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The Art
on Your Wall

May 24 – Aug 31, 2012
artclub1563,
Seoul


artclub1563 is pleased to present its 8th exhibition, ‹The Art on Your Wall›, from May 24th to June 23rd 2012. The exhibition takes its inspiration from the Arts and Crafts Movement, which was led by an artist William Morris and a social critic John Ruskin in the late 19th century England to reinvigorate the craftsmanship of artists. Initially started as a reaction to the uniform and impoverished state of the mass-produced industrial products, it stood for traditional ‘craftsmanship’ and sought to restore the beautiful objects that would enhance lives of ordinary people. Spreading across Europe and North America, it also allowed a shift of paradigm in decorative arts. With wallpaper artworks specially commissioned to 6 contemporary artists, the current exhibition explores the modern reinterpretation of the Arts & Crafts movement.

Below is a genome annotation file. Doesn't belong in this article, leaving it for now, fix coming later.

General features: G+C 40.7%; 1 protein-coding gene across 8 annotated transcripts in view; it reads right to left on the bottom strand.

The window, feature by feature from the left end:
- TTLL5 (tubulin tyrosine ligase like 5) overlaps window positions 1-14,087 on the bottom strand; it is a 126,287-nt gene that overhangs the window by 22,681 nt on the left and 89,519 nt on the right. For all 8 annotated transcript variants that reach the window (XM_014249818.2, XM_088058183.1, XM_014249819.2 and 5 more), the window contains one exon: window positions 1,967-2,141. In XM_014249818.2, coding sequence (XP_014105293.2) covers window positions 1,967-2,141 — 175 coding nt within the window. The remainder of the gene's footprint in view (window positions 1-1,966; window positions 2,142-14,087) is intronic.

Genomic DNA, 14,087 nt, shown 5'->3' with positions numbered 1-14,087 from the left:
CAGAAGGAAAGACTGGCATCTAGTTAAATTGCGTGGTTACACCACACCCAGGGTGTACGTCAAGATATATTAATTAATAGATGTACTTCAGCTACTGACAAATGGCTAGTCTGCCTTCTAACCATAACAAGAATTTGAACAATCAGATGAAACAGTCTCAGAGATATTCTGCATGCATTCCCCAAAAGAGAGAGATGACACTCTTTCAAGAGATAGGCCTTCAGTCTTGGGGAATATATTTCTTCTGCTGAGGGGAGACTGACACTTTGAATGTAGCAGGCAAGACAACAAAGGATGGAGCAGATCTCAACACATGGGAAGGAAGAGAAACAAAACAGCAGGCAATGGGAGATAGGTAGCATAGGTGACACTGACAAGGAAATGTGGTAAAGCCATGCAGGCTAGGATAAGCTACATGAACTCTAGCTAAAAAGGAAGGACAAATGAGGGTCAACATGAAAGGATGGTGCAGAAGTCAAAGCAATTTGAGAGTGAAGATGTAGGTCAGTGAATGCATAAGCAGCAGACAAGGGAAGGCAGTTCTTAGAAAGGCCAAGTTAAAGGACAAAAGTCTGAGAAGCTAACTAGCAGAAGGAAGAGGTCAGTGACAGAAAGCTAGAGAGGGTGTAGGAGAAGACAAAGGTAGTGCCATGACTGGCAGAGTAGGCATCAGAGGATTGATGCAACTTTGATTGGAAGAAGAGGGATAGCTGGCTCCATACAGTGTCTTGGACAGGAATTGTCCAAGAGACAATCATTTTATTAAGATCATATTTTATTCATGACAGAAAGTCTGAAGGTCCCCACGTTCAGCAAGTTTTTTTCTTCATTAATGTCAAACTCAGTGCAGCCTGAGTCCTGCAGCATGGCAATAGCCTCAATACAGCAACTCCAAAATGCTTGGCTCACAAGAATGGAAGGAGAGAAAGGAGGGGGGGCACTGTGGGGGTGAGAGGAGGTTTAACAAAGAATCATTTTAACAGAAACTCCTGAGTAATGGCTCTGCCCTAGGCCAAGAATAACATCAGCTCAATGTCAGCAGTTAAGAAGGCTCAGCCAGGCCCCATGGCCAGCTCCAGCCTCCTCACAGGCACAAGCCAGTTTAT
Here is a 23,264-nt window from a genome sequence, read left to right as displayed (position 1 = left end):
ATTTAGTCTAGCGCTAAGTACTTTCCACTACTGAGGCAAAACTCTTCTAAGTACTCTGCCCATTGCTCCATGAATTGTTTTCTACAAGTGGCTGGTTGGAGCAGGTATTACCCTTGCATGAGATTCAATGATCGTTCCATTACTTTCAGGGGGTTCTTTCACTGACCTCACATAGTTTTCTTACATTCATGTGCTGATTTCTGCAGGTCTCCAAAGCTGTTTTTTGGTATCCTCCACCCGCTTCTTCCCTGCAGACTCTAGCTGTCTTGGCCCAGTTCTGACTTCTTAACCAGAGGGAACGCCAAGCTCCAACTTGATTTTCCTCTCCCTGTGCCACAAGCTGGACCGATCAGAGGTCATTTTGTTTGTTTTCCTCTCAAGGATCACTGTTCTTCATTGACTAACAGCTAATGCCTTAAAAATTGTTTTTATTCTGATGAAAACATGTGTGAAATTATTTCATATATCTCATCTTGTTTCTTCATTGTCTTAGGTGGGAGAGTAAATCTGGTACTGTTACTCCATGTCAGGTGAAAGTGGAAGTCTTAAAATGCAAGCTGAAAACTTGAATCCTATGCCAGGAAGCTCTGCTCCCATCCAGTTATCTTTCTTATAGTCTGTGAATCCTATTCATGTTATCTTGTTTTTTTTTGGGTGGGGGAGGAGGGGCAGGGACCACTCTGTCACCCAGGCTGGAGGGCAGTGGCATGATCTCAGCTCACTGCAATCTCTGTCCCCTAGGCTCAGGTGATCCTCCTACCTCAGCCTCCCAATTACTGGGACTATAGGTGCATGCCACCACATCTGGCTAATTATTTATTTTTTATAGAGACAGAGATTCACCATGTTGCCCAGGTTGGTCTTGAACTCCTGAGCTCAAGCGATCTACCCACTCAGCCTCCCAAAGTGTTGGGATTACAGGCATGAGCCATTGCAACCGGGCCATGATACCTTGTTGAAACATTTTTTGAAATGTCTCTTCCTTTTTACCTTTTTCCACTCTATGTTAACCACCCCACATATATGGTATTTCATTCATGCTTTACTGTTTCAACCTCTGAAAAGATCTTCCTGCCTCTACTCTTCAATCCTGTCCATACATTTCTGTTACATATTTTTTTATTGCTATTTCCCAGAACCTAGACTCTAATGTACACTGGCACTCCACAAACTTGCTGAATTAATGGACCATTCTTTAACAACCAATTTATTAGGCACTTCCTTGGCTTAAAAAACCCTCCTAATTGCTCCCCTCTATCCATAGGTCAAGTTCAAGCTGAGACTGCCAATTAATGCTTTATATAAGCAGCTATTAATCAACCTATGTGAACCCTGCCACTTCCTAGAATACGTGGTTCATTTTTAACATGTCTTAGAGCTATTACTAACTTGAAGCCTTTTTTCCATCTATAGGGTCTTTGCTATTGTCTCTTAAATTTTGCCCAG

Taking nature and myth as her subject matter, Eemyun Kang (b.1981) has been working on large canvas pieces that embrace the ontological question of ‘becoming’ – the point at which an idea, creative process or painting crystallizes and takes on a new form. The current exhibition presents a wallpaper version of her ‘scroll painting’ piece (2007), which is interconnected with her painting series, «Fungal Land», where the artist’s interest in the cycle of creation and destruction is resonated. Kang’s artwork for the current exhibition is created in a form of mesostic poetry, providing a more concrete narrative to a painting that is inherently composed of visual images. At the same time, the work facilitates viewers to investigate the relationship between form and function, giving them a new experience on the text in the work. The accompanied painting, «Back of the Horse» (2007), is based on 1909 horse phobia case study of “Little Hans” and shows the artist’s own reconstructed sense of dislocation.